A new tradition: Prospect Park Track Club works to raise money and awareness for Native American org at annual Turkey Trot

people at turkey trot race for reconciliation
The Prospect Park Track Club will raise money for the American Indian Community House at the second annual Race for Reconciliation on Nov. 24.
File photo courtesy of Marek Stepniowski/Prospect Park Track Club

For dedicated runners in need of a pre-Thanksgiving dinner fix, the Prospect Park Track Club is offering a different kind of turkey trot, where runners will get in their daily dose of exercise while taking a deeper look at their holiday traditions.

The Turkey Trot: Race for Reconciliation 5-Miler welcomes runners of all ages to have a fun Thanksgiving morning for a good cause. For the second year in a row, the track club is hosting the race in partnership with the American Indian Community House, a nonprofit that works to increase the visibility of the American Indian community. 

While Thanksgiving Day races are a tradition in communities across the country, they often celebrate the surface-level story of the holiday — rather than acknowledging the “more complex” history. The Prospect Park Track Club, a non-profit organization that welcomes runners of all ages and uses each race they host to raise funds for various causes and organizations — like AICH — and is also working with the org to establish a more modern tradition. 

prospect park track club
The club raises funds for various causes and organizations at each of their races. File photo courtesy of Marek Stepniowski/Prospect Park Track Club

“We have bibs that are distinctly charity bibs, and the entire cost of that goes directly to the American Indian Community House so it is exciting that those bibs sell out and they are some of the first bibs ordered for the race as folks are excited to give money to AICH,”  said Laura Elliott, race director for this year’s Turkey Trot.

AICH was founded in 1969 to serve the needs of Native Americans in New York City and to “increase the visibility of American Indian cultures in an urban setting in order to cultivate awareness, understanding and respect,” according to the organization’s website. 

Last year, AICH received nearly $20,000 in charitable donations from funds raised at the race, and organizers hope to do the same again this year.

Yet another way that the Prospect Park Track Club has worked to bring awareness to the American Indian community is by incorporating land acknowledgements — which pay homage to the Indigenous communities that first lived in New York City — at their races.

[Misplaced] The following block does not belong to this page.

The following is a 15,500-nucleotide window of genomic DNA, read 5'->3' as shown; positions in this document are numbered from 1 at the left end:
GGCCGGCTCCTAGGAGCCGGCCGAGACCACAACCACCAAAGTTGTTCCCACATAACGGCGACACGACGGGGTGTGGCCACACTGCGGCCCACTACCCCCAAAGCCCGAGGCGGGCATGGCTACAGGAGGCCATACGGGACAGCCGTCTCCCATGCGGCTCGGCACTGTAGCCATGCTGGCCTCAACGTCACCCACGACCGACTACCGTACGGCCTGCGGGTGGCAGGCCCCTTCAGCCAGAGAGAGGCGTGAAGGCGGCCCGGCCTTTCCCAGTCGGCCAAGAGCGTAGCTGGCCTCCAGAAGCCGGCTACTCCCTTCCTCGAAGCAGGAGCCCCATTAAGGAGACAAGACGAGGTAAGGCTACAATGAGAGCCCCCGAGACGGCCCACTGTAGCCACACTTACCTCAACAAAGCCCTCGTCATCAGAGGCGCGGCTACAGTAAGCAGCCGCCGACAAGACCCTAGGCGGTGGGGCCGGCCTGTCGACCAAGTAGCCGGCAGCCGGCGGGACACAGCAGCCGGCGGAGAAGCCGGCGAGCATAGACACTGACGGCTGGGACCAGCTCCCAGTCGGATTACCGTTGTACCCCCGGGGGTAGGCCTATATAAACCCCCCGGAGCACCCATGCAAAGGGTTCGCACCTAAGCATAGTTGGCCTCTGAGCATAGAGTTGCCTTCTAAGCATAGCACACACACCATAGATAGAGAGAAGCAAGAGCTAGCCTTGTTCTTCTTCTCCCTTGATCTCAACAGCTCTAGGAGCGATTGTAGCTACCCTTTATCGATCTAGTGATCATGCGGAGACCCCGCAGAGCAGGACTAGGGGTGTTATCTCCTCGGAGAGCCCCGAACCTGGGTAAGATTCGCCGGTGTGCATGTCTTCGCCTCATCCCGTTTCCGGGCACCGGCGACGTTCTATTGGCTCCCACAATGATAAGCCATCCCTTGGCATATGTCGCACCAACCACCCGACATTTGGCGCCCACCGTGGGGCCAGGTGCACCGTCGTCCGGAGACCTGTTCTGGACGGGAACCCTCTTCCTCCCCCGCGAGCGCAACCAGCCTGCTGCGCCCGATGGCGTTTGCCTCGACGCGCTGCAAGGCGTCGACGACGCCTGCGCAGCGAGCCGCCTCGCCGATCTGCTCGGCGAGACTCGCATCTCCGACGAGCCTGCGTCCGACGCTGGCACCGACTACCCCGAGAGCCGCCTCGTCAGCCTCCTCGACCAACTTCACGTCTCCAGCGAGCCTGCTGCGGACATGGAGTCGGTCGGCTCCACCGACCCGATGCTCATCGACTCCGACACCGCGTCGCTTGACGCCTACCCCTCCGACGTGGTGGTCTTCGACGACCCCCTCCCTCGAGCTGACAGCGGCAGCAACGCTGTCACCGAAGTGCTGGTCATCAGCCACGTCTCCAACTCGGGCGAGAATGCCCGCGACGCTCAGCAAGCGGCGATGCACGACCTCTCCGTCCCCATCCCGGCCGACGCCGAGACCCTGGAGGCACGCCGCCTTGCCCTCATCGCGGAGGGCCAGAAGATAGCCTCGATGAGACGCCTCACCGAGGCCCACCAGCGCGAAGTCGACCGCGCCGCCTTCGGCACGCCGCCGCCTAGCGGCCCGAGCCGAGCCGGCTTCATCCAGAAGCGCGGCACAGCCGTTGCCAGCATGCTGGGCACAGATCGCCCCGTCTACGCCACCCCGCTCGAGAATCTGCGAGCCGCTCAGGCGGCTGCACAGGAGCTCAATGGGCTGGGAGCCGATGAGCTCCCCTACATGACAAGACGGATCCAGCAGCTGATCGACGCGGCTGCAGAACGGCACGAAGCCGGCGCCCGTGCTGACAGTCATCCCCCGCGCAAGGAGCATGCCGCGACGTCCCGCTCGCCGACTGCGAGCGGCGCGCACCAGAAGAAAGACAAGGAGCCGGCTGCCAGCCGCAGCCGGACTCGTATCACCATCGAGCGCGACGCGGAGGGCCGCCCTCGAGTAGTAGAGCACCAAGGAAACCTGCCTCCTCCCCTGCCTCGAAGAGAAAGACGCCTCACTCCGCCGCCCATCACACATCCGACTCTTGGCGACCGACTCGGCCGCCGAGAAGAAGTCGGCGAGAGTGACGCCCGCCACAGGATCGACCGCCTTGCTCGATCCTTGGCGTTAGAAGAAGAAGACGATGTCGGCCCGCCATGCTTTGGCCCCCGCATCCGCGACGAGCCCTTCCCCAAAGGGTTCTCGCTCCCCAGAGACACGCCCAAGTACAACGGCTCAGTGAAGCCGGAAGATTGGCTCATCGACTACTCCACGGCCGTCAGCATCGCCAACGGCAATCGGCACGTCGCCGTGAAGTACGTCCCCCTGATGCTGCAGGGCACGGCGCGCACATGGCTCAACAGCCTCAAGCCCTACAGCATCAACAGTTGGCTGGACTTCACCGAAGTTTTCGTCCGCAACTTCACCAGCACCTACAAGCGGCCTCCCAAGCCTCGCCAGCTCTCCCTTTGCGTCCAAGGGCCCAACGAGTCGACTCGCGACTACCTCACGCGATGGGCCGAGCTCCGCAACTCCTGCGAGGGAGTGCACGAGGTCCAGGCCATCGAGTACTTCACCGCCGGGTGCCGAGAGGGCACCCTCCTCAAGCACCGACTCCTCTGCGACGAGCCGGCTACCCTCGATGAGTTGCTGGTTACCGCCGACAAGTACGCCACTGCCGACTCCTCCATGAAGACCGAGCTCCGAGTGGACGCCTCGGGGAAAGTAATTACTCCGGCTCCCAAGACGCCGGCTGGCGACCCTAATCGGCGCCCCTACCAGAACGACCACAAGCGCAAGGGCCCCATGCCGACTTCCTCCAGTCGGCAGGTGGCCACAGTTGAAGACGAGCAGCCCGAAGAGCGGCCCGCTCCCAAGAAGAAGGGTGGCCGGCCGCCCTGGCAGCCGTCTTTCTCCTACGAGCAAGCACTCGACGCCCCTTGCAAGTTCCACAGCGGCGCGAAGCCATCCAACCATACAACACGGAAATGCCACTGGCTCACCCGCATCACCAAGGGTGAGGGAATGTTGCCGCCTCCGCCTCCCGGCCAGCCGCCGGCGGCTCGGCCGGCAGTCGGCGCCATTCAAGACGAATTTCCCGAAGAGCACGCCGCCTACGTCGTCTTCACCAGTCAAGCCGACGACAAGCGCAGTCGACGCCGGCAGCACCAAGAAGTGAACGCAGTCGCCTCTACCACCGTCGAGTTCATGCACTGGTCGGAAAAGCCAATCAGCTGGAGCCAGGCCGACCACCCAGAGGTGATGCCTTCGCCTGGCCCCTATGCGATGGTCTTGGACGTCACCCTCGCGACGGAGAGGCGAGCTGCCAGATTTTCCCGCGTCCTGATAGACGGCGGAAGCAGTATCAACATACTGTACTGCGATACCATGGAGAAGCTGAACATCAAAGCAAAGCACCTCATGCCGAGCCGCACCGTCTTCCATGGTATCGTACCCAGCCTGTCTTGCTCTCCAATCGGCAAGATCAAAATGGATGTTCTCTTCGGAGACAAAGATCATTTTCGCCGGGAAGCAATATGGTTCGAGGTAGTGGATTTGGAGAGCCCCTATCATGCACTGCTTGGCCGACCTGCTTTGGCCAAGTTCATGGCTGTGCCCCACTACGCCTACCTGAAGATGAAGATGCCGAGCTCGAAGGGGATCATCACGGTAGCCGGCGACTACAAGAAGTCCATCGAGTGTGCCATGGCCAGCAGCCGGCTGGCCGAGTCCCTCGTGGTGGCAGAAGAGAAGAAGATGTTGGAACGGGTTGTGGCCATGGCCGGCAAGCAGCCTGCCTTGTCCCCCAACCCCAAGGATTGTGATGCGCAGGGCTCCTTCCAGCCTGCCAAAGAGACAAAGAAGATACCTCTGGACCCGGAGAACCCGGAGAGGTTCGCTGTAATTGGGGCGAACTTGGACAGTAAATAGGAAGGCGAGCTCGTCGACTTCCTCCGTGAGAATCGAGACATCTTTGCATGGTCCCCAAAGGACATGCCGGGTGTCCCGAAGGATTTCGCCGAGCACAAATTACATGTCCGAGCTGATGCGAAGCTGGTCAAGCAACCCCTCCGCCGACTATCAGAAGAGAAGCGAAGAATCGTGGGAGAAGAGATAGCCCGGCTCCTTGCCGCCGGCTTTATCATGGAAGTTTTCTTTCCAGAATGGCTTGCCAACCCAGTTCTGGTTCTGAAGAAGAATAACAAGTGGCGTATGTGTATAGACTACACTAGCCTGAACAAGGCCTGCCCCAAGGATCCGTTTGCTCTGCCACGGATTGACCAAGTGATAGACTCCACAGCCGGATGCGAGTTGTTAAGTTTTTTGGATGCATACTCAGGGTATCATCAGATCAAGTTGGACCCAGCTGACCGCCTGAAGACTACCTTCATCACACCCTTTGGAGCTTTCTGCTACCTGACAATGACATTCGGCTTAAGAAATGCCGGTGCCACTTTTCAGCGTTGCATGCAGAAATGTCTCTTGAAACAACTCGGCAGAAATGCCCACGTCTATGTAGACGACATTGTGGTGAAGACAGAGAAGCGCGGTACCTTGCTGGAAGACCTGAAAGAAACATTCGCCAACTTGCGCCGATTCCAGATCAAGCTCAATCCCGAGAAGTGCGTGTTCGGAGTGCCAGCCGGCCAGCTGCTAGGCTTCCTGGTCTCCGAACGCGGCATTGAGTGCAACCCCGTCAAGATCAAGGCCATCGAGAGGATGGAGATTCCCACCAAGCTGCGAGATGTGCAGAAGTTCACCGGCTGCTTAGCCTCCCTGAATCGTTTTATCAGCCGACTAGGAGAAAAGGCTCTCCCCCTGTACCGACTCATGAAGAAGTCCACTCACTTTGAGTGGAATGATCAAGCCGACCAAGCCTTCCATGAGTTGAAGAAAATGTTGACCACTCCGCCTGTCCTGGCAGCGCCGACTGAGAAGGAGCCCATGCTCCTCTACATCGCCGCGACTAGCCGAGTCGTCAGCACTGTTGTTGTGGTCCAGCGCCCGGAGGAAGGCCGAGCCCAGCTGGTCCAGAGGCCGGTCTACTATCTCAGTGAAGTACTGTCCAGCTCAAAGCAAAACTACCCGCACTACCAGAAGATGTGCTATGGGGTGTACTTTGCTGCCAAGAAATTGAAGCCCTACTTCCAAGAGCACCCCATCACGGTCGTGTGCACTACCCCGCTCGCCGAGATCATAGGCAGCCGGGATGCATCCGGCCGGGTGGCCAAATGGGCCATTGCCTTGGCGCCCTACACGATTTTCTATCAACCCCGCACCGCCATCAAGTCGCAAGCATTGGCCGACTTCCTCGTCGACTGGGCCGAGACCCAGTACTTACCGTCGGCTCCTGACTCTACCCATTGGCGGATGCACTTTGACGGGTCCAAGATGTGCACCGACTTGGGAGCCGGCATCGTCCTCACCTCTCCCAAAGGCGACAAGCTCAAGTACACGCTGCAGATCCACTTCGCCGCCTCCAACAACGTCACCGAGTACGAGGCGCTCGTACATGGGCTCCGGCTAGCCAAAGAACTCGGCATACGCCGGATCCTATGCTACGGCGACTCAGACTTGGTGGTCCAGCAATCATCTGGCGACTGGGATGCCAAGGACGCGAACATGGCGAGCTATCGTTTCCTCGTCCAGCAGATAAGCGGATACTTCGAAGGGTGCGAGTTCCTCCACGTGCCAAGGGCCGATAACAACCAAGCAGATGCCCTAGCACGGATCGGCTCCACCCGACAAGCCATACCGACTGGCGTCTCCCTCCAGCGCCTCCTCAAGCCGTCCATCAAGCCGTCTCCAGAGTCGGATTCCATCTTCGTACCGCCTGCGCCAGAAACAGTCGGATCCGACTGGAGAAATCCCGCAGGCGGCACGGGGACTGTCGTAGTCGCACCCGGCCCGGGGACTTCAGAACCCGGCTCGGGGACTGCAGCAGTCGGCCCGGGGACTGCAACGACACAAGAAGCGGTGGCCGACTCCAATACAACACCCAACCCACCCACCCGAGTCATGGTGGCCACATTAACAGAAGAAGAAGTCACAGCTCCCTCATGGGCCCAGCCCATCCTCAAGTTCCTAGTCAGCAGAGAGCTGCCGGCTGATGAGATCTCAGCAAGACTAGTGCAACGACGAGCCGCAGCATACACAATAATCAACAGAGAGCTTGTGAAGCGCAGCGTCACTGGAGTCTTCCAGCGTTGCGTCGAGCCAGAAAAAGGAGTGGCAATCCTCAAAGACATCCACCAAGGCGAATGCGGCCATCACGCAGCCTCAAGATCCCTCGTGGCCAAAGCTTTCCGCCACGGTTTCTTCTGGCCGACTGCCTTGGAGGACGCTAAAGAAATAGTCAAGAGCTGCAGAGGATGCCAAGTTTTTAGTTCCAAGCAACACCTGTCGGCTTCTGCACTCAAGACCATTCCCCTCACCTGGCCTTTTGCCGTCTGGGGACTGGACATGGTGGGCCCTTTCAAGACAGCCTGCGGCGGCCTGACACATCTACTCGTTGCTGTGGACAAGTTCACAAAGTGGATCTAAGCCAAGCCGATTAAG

The land acknowledgement at the Turkey Trot will be given by AICH and who will be accompanied by traditional songs and a dreamcatcher.

“Prospect Park Track Club has started incorporating land acknowledgments into all of our races just as an awareness and an honoring of that Indigenous of the Indigenous communities that are native to the city and to prevent them from further erasure,” said Elliott.

Prospect Park — along with most of Brooklyn and New York City as a whole — was originally home to the Lenape.

While the land acknowledgement might have special meaning at the Turkey Trot, it’s something the club does at each event it holds. 

“I think it’s great that we’ve really made it a habit to do the land acknowledgement for every single race at the start of every race,” said race director Blair Smith. “It’s not just something that we do for Thanksgiving and for Race for Reconciliation. So I think just making it a habit, and to be constantly thinking about it is really important.”

turkey trot prospect park track club
The event seeks to dive into the more in-depth history of the Thanksgiving holiday. Photo courtesy of Prospect Park Track Club

All participants will receive a medal upon completion of the race, as well as one of this year’s commemorative hats, an iconic symbol of the race and a must-have collectors item for Turkey Trot fans. The first three finishers of each of the three gender categories will receive a special prize: a pie to be enjoyed during their post-race Thanksgiving feast.

The popular race usually fills up by mid-October, so not everyone was able to join the club for the five-mile loop around Brooklyn’s Backyard.

“We’re just really excited for this week and looking forward to seeing everyone coming out on Thursday,” said Smith. “Anyone who wasn’t able to join us, we really hope that you consider joining us next year because we know there were a lot of people that unfortunately weren’t weren’t able to snag a spot. But, yeah just a huge thank you to the Brooklyn community for making this race possible.”